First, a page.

We’re super excited to announce that the three artists selected by Nitehawk from this year’s Moving Image Contemporary Video Art Fair to screen before the first three months of our inaugural Art Seen program are: Tommy Turner, represented by P.P.O.W Gallery, New York, Eva and Franco Mattes, represented by Postmasters Gallery, New York, and Tellervo Kalleinen & Oliver Kochta-Kalleinen, represented by AV Arkki Gallery, Helsinki, Finland.

Each of these videos will screen in our theater before the feature Art Seen film. Information on each video is included below!


Emily’s Video
HD video, color, sound 15 minutes 
Postmasters Gallery (New York) | Artists’ site
Screening on April 20 and April 21 before
Orson Welles’ F for Fake

No, I cannot show you this video. It’s bad. I’m not allowed to for various reasons and I can’t tell you what’s on the video. Piece it together from the worst real raw footage you can’t admit you watched, juxtapose it with the disgusting and sprinkle it with dread. The concept of the project was to record volunteers watching this little mixtape of horrors, in a classic “reaction video” YouTube trope. All these reaction videos are now virally spreading on the internet. The original video doesn’t exist anymore, it was destroyed and can only be experienced through people’s reactions. A rather literal interpretation of Duchamp’s idea that «it is the viewer who makes the artwork».  


Super-8 transferred to DVD 12:02 minutes
P·P·O·W (New York) 
Screening on May 18 and May 19 before Gregory Crewdson: Brief Encounters

Tommy Turner (b.1959), a native of New York City, began documenting the city in the late 1970’s. Turner’s art reflects his curiosities of the grotesque often featuring references to black magic, medical deformities, murder and taxidermy. Turner contributed to magazines such as Richard Kern’s “The Valium Addict,” and then went on to produce a magazine of his own entitled “Redrum.” Not only did Turner create films, he went on to star in Kern’s “Submit to me Now,” “Goodbye 42nd Street,” ”Manhattan love Suicides” and subsequently became associated with “Cinema of Transgression.” Turner is known for his collaboration with David Wojnarowicz, on the film “Where Evil Dwells,” 1985, inspired by the Northport, Long Island “Satan Teen”, Ricky Kasso. Turner has created many 16mm films, most notably “Rat Trap,” 1986 and “Simonland,” 1984. In “Simonland,” a sadistic evangelist leads a mindless pack of Americans in a fatal game of “Simon says.” Turner has exhibited his work at the Whitney Museum of American Art, The Museum of Modern Art, Yerba Buena Center of the Arts, San Francisco, Anthology Film Archives, NY and The British Film Institute.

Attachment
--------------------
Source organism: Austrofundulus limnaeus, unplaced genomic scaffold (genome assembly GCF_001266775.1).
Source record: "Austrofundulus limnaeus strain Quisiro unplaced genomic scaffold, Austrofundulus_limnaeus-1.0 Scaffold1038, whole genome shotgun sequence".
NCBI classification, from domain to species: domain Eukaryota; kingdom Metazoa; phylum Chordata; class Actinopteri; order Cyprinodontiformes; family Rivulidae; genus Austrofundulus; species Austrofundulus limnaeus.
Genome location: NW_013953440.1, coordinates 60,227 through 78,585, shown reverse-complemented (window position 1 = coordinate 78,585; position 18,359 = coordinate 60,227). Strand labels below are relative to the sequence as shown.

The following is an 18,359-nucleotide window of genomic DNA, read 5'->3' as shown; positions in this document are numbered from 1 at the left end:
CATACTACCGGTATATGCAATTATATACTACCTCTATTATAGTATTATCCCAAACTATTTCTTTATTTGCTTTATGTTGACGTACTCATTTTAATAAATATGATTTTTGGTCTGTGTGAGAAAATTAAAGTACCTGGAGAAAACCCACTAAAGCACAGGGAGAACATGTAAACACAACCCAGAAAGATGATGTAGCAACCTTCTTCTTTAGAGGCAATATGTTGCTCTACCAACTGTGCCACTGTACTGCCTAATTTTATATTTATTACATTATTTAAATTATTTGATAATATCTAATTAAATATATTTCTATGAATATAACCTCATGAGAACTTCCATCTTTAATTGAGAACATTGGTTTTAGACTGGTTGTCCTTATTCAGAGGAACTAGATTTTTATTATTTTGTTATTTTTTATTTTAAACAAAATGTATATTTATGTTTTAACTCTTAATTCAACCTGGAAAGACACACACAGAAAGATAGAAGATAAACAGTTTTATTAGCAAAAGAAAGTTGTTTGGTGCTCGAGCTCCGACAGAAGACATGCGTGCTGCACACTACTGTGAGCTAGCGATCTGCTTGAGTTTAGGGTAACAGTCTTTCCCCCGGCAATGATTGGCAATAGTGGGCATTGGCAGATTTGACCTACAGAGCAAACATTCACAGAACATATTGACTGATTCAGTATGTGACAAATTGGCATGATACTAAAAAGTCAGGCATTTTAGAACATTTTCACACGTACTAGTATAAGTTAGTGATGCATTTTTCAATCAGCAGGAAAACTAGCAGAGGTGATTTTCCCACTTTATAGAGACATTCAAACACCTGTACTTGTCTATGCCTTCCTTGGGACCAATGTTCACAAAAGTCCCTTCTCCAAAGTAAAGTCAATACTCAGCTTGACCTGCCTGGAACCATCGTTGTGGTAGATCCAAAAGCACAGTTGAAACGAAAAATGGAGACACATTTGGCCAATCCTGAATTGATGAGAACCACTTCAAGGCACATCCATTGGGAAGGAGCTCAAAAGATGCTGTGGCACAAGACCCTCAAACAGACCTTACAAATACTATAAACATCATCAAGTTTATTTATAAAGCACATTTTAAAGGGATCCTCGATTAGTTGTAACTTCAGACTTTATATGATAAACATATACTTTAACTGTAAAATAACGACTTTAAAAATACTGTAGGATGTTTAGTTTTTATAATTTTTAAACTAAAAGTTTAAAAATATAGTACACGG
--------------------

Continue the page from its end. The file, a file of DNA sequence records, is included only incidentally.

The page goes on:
Complaints Choir of Tokyo
HD Video 10:40 minutes
AV-arkki, The Distribution Centre for Finnish Media Art (Finland) | Artists’ site
Screening in June – date/film TBD

Complaints Choir is a social art piece and a movement in which complaining turns into positive energy. People get together, collect all kinds of complaints they might have, write lyrics based on the collected complaints and then compose and perform a choir piece together with a local musician. 

The productions of Tellervo Kalleinen (born in 1975 in Lohja, Finland) and Oliver Kochta-Kalleinen’s (born in 1971 in Dresden, Germany) combine media and social art with performance art, into pieces that move between everyday life, utopia and fantasy. One of the most central themes of their production work is the treatment and unwinding of the tension between an individual and their community. Their production method is one of participation: Their art pieces are created in cooperation with various diverse communities and collectives. They received the AVEK 2012 award, which is the biggest media art award given annually in Finland. 

Thanks to the artists, galleries, and Moving Image.
Images courtesy of Moving Image Art Fair, Postmasters, PPOW, and AV-arkki.